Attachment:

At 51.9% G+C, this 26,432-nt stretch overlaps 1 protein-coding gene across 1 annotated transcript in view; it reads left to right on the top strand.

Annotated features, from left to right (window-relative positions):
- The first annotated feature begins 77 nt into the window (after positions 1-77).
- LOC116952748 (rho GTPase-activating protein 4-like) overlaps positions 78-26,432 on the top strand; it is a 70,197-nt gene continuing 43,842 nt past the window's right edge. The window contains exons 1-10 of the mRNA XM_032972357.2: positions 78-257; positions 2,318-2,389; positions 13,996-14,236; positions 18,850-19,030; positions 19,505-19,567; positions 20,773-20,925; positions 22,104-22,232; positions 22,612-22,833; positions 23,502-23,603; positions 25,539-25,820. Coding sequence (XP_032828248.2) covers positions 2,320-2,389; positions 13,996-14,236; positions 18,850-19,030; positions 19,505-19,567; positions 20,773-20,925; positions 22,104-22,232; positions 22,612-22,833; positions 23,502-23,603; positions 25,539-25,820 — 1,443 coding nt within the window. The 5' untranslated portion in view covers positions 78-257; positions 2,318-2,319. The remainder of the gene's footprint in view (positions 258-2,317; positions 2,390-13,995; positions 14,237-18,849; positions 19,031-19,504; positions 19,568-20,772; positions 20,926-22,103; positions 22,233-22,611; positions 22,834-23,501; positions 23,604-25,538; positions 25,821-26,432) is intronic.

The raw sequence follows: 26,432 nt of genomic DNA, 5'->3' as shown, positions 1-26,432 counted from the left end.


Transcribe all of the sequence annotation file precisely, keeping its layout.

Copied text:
At 51.9% G+C, this 26,432-nt stretch overlaps 1 protein-coding gene across 1 annotated transcript in view; it reads left to right on the top strand.

Annotated features, from left to right (window-relative positions):
- The first annotated feature begins 77 nt into the window (after positions 1-77).
- LOC116952748 (rho GTPase-activating protein 4-like) overlaps positions 78-26,432 on the top strand; it is a 70,197-nt gene continuing 43,842 nt past the window's right edge. The window contains exons 1-10 of the mRNA XM_032972357.2: positions 78-257; positions 2,318-2,389; positions 13,996-14,236; positions 18,850-19,030; positions 19,505-19,567; positions 20,773-20,925; positions 22,104-22,232; positions 22,612-22,833; positions 23,502-23,603; positions 25,539-25,820. Coding sequence (XP_032828248.2) covers positions 2,320-2,389; positions 13,996-14,236; positions 18,850-19,030; positions 19,505-19,567; positions 20,773-20,925; positions 22,104-22,232; positions 22,612-22,833; positions 23,502-23,603; positions 25,539-25,820 — 1,443 coding nt within the window. The 5' untranslated portion in view covers positions 78-257; positions 2,318-2,319. The remainder of the gene's footprint in view (positions 258-2,317; positions 2,390-13,995; positions 14,237-18,849; positions 19,031-19,504; positions 19,568-20,772; positions 20,926-22,103; positions 22,233-22,611; positions 22,834-23,501; positions 23,604-25,538; positions 25,821-26,432) is intronic.

The raw sequence follows: 26,432 nt of genomic DNA, 5'->3' as shown, positions 1-26,432 counted from the left end.